This fluorescent X-ray (118) is detected by X-ray detecting tube (119), which converts the X-ray detected by the the X-ray detecting tube (119) to an electric pulse signal V1. This signal V1 is supplied to the preamplifier (120). This preamplifier (120) amplifies the signal V1 to signal V2 and supplies it to a bank of discriminators such as (121-a), (121-b), . . . , each of which is used to detect an X-ray scattering characteristic of a specific element.
Discriminators (121-a), (121-b) for example, are used to detect a fluorescent X-ray from Zn and Cu, respectively. Each discriminator has its own upper and lower limits concerning the pulse wave height. When the postcard contains Zn, then from the pulse signal V2 only the pulse signal from Zn falls between the upper and lower limits of the associated discriminator, and passes the discriminator. Thus, the output pulse Va is obtained. It is also the case, when, for example, the print layer on the postcard (116) contains Cu, that the second discriminator (121-b) produces an output indicative thereof, and so on.
The output pulse Va is supplied to the counter (122-a), which is controlled by counter clear pulse P1 generated by control pulse generating circuit (123) and which counts the output pulse Va with a predetermined timing. Counted value (na) is then latched by the circuit (124-a). This latch timing is controlled by the latch timing pulse P2 which is generated by the control pulse generating circuit (123). P1 based on the existence of edge detection signal To, is generated by detecting the edge of the postcard (115) by means of an opto-electric switch (not shown). Thus, just before the poststamp (116) reaches the X-ray irradiating area (114), the signal P1 is generated. Pulse P2 is generated just after the poststamp (116) leaves the X-ray irradiating area (114).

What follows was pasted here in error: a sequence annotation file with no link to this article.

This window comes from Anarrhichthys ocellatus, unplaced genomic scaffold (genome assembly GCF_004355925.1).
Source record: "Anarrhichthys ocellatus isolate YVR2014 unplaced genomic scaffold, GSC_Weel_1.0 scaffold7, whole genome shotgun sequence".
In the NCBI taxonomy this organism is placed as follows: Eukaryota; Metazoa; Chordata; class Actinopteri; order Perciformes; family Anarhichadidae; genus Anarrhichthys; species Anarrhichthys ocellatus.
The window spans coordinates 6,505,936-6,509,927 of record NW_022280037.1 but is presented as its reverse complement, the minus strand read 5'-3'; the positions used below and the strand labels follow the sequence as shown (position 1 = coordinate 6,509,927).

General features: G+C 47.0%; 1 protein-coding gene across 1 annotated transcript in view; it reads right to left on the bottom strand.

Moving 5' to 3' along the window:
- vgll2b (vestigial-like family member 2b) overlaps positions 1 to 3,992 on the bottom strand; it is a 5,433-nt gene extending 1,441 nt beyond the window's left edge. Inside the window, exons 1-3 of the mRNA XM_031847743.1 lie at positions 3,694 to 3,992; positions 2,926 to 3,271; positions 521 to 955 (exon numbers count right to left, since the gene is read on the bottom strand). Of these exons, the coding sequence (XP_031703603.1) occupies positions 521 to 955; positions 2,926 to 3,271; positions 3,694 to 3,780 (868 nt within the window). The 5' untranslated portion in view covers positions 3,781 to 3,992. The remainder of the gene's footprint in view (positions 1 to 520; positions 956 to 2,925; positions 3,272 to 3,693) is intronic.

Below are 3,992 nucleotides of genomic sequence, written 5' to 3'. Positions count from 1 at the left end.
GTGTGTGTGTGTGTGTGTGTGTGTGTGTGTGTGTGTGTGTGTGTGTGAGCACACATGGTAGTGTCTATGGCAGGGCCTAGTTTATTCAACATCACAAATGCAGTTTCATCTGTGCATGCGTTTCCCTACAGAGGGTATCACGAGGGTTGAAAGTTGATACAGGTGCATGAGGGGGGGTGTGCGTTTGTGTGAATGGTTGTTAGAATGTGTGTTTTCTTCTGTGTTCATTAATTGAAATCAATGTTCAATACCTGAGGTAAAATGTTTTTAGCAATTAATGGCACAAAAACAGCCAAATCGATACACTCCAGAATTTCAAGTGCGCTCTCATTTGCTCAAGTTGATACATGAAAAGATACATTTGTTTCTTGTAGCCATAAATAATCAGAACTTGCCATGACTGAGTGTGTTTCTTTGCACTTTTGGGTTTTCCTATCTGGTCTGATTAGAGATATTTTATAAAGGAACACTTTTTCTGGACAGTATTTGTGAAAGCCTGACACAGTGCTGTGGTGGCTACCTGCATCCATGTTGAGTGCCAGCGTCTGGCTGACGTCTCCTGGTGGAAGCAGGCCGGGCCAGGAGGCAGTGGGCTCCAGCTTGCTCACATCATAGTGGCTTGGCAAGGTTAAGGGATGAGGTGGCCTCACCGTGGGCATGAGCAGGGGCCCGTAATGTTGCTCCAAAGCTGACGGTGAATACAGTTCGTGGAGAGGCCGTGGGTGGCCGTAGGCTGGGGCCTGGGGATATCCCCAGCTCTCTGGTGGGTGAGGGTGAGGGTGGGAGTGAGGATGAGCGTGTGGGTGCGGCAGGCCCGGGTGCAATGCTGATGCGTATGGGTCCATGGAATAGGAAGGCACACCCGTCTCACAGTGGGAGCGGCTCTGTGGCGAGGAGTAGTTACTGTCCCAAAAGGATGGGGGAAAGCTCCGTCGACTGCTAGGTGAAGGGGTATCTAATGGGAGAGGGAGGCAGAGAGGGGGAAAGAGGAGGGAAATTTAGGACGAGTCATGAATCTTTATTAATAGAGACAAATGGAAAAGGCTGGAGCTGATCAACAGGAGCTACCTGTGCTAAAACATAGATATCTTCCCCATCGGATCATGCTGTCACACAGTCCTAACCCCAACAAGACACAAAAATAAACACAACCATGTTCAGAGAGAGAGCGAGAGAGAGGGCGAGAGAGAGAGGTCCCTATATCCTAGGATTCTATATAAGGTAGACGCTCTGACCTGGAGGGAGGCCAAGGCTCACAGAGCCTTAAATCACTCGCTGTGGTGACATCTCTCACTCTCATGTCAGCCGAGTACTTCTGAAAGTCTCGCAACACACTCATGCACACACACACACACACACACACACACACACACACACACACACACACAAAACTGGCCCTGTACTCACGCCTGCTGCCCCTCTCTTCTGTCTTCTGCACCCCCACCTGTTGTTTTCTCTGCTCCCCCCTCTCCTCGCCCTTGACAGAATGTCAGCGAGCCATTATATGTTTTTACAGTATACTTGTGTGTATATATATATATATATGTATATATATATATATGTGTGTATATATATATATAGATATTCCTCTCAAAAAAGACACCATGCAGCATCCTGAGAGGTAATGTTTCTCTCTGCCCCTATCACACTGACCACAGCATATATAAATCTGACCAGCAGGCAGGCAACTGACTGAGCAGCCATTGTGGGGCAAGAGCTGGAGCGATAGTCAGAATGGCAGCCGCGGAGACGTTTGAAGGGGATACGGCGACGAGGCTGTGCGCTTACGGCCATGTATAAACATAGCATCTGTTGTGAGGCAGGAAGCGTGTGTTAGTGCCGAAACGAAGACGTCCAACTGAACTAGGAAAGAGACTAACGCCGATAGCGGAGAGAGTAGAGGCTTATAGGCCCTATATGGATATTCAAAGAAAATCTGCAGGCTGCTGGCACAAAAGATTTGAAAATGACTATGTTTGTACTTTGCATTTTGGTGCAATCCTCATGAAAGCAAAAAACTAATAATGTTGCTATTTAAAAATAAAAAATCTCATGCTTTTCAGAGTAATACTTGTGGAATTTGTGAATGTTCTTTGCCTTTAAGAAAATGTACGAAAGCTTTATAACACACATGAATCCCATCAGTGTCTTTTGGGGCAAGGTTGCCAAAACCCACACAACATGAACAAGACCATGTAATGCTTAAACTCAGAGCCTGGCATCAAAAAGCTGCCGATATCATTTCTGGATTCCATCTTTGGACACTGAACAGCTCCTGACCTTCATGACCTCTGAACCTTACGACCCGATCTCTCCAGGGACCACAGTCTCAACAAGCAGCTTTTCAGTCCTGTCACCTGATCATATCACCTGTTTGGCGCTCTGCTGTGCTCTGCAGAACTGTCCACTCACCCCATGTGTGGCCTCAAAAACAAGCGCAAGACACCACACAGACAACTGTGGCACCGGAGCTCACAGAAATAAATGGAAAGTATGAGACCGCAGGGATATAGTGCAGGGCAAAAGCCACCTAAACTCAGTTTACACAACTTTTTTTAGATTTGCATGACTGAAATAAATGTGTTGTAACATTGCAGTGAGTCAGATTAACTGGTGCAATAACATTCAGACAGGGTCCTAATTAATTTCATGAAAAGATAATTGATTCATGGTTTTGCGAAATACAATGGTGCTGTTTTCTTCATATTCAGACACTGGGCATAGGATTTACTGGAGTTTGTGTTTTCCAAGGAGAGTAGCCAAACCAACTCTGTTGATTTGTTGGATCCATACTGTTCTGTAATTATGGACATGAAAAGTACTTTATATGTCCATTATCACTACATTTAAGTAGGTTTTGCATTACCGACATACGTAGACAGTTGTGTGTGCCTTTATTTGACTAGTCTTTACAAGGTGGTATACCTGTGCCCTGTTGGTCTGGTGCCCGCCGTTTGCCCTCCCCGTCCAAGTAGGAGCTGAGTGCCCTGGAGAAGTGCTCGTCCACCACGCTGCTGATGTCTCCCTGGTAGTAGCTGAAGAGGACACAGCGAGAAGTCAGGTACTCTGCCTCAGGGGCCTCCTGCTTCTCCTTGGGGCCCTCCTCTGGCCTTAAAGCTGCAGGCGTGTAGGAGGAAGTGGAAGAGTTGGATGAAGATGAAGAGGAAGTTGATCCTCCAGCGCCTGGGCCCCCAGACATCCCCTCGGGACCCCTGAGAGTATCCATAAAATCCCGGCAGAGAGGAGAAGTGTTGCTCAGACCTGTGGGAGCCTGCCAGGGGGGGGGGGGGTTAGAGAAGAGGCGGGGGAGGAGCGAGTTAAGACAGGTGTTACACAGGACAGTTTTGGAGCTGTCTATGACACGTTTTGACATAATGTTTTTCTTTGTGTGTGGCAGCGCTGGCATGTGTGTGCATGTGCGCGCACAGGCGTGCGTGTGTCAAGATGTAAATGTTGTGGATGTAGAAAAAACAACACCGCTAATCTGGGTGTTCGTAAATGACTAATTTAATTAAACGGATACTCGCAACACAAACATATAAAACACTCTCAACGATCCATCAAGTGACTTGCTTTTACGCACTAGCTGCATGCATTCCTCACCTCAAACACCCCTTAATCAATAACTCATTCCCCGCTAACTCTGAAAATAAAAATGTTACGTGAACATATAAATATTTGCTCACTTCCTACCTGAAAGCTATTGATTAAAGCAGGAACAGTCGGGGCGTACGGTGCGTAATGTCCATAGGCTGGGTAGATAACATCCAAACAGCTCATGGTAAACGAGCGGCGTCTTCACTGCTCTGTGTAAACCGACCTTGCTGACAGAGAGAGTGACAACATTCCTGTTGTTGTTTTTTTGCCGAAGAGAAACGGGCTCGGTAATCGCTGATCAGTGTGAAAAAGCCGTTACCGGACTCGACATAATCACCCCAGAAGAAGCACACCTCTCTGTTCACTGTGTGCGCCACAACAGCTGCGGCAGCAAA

Counted value Na which is latched in the circuit (124-a) corresponds to the fluorescent X-ray intensity, and it is supplied to the comparison judgement logic circuit (126). This comparison judgement logic circuit (126) comprises the digital comparator and compares Na of the examined object and Noa of the correct sample poststamp which is recorded beforehand. When Na falls within the allowance of the correct poststamp, then circuit (126) generates an output logic signal "1", if not an output logic signal "0".
In the case when the paperlike material contains a plurality of atoms which are to be detected, discriminator, counter, and latch circuits may be provided in parallel as is shown in FIG. 4. More precisely, for the case where the poststamp paper contains element A (for example Zn), and the print ink of the poststamp contains element B (for example Cu), as shown, element A is detected by (121-a), (122-a), (124-a) and element B is detected by (121-b), (122-b), (124-b). In the comparison judgement logic circuit (126), fluorescent X-ray Intensity Na, Nb are compared with the right value of N0a, N0b, respectively. As is shown in FIG. 5 there exists the allowance range namely N0a max, N0a min and N0b max, N0b min. If both Na and Nb falls within the hatched region (127), then an output logic signal "1" is generated. If either one of Na and Nb falls beyond the region (127), an output logic signal "0" is generated. If the poststamp contains neither element Zn nor element Cu, then the outputs of the latch circuits (124-a) and (124-b) are negligibly small in consideration of the noise component of the detection system, namely Na ', Nb ' (128) as shown in FIG. 5. Thus the comparison judgement logic circuit outputs a "0" logic signal. By replacing the counters, latch circuits and digital comparator by an integral circuit, samplehold circuit and analog comparator, respectively, one can obtain the same function as is described in FIG. 4.